Medulloblastoma (MB) is the most common malignant brain tumour in children. This project is looking at a protein called p73, which plays a central role in the development of the central nervous system and in metabolism. We hope that this protein will help us to identify new ways of treating MB that are more effective and have fewer side effects than surgery and radio/chemotherapy.
This research project on medulloblastoma has been successfully completed. Your donations allow us to fund ground-breaking research that can improve treatments given to children with cancer. Thank you. Your help allows us to continue to find ways to drive up the chances of survival for children with cancer and reduce the toxic side effects that can affect the rest of their lives.
Metabolic analysis of the tumour suppressor protein p73 in medulloblastoma
Queen Mary University of London
London E1 2AT
1 September 2014
Medulloblastoma (MB) is the most common malignant brain tumour in children. Scientists are working hard to increase the current five-year survival rate of 60-70per cent, and improve the quality of life for survivors. Although the surgery, radio and chemotherapy can be effective, they can also have significant side effects and children who survive can experience disabilities later on. We’re looking for more targeted treatments that attack the tumour without causing more damage to the brain.
We now know that metabolic adaptation is a hallmark of cancer. Rapidly growing cancer cells adapt their metabolism by increasing nutrient uptake and energy production. Stopping them doing this will help stop the growth.
The protein p53 is a known as a “tumor suppressor gene” because it stops tumours forming. A p53-family member, the protein p73 plays a key role in the development of the central nervous system and in the regulation of metabolism.
Dr Niklison-Chirou is studying how p73 is involved in MB and in particular its role in metabolic adaptation of these tumours. Her final goal is to understand whether targeting p73 could help treat them.
Through her research Dr Niklison-Chirou discovered that aggressive medulloblastomas that express the p73 protein are addicted to an amino acid called glutamine. Glutamine is common in our diets and found in foods such as beef, chicken, fish, dairy products, eggs, wheat and vegetables such as beans, beetroot, cabbage, spinach and carrots.
This addiction means that glutamine starvation or glutamine inhibitors can restrict the growth of aggressive Medullablastoma (MBs) and this was demonstrated in MB tumours in mice. Additionally, Dr Niklison-Chirou found that a glutamine restricted diet improved the effect of chemotherapy treatment for MB in these mice.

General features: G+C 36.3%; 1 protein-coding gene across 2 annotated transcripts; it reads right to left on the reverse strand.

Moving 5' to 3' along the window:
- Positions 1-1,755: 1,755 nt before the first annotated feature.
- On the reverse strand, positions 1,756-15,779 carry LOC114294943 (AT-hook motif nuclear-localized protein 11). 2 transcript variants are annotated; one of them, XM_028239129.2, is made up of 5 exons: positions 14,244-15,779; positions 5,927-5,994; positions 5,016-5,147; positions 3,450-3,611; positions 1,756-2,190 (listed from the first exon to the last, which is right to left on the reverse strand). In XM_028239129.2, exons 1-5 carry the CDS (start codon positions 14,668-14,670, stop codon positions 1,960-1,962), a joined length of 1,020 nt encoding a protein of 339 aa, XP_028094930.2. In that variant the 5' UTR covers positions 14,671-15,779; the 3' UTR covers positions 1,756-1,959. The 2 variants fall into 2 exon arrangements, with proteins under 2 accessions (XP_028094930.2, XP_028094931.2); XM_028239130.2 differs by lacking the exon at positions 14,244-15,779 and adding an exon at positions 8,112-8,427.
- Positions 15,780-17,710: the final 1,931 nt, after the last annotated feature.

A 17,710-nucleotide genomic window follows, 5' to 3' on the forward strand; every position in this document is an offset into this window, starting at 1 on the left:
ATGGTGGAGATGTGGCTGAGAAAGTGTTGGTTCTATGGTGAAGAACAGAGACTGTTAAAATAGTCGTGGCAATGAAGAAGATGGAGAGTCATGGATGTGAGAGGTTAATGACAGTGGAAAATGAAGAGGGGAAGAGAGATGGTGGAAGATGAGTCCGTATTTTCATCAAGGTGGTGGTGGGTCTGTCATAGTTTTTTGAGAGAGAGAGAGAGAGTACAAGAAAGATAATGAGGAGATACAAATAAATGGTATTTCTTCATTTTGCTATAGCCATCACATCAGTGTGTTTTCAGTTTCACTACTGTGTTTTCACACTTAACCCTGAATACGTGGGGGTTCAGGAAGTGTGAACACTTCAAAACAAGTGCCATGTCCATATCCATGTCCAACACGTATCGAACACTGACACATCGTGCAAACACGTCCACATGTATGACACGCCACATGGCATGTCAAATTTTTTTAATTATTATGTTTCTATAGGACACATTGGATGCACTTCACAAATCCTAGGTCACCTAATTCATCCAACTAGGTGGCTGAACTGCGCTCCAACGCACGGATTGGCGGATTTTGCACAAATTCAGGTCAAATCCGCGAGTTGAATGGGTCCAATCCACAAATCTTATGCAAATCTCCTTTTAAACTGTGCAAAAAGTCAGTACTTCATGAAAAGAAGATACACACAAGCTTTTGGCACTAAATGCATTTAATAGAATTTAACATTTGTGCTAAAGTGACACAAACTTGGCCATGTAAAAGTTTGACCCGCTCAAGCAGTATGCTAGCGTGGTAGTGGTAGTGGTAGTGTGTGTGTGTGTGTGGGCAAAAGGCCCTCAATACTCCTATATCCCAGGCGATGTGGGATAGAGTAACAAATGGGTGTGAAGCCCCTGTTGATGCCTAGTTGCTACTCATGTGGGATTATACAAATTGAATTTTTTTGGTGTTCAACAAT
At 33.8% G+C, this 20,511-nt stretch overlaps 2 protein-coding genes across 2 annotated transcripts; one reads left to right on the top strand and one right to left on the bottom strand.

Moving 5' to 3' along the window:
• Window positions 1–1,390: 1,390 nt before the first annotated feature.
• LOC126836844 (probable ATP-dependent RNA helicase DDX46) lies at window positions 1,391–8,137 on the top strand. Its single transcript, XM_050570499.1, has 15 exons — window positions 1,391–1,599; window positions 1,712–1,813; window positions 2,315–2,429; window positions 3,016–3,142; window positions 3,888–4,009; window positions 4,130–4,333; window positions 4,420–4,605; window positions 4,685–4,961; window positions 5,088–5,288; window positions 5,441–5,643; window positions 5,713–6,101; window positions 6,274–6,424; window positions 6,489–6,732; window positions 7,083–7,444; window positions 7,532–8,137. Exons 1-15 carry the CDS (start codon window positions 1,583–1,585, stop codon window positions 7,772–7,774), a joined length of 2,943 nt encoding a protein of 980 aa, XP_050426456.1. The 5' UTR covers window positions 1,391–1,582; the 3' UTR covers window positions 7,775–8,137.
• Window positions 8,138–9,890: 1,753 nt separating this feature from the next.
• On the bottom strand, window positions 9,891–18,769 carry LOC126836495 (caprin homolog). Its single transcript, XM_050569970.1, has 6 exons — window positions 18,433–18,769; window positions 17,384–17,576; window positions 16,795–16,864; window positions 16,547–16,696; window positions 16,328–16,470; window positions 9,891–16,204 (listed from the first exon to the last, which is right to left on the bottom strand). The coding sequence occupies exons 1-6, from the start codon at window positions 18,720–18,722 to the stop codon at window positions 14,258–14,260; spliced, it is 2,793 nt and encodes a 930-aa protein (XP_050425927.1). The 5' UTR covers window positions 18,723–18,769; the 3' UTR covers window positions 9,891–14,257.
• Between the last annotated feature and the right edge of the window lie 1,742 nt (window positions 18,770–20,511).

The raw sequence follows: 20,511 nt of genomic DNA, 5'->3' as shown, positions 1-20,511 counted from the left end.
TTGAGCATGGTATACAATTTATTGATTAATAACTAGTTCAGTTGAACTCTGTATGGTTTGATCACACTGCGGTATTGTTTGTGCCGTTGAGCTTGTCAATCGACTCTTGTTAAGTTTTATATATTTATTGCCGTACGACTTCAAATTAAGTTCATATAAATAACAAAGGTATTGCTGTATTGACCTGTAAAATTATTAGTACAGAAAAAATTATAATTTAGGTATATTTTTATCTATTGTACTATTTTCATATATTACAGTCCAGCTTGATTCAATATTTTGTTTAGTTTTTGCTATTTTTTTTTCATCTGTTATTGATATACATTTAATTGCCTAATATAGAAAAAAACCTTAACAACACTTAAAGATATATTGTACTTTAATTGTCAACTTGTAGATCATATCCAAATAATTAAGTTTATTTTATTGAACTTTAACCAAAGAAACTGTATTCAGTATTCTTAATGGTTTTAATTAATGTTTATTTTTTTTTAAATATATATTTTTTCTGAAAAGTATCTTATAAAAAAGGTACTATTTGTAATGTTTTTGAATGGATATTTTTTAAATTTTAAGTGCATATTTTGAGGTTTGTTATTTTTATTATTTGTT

Deciphering the processes underlying p73-driven metabolic adaptation in MB cells, has the potential to uncover key factors allowing cancer cells to adapt and survive under metabolic stresses such as low oxygen environment and nutrient starvation and this research will help to lay the basis for the discovery of new biomarkers for drug targeting.
Dr Niklison-Chirou was awarded a Paul O’Gorman Fellowship through Children with Cancer UK, a personal award intended to develop a researcher’s career in childhood cancer. Following the end of this award, Dr Niklison-Chirou will take up a lecturer post in University of Bath, where she will continue her research into medulloblastoma tumours.
Dr Niklison-Chirou’ will carry out her research in the Blizard Institute at Barts and The London School of Medicine, Queen Mary University of London, a highly dynamic and international research environment. She has expertise in molecular mechanisms of cancer metabolism combined with the unique pre-clinical and translational brain tumour knowledge at the Blizard Institute.
She’ll interact with Silvia Marino, a world-renowned expert in epigenetic regulation in brain tumours with expertise in translational neuro-oncology research. Dr Maria has also established essential collaborations with Dr Marc Remke, Prof. Steve Clifford and Dr Tom Jacques for access to DNA dataset and RNASeq dataset on human MB and MB primary cells respectively.
Children with Cancer UK is a member of the Association of Medical Research Charities (AMRC) and supports the AMRC’s position statement on using animals in research. We support the principle of using animals in research when it is necessary to advance understanding of health and disease and to develop new treatments; we want to find improved treatments that will cure even the hardest-to-treat forms of childhood cancer, causing minimal side effects for the child. This research only takes place where there is no other alternative available and projects are only funded by us after rigorous assessment that specifically addresses the proposed use of animals.
Children with Cancer UK has signed the Concordat on Openness on Animal Research in the UK, alongside over 120 other organisations. Together, we have committed to enhancing our communication about the use of animals in research. For our full Position Statement on animal research, please click the link below.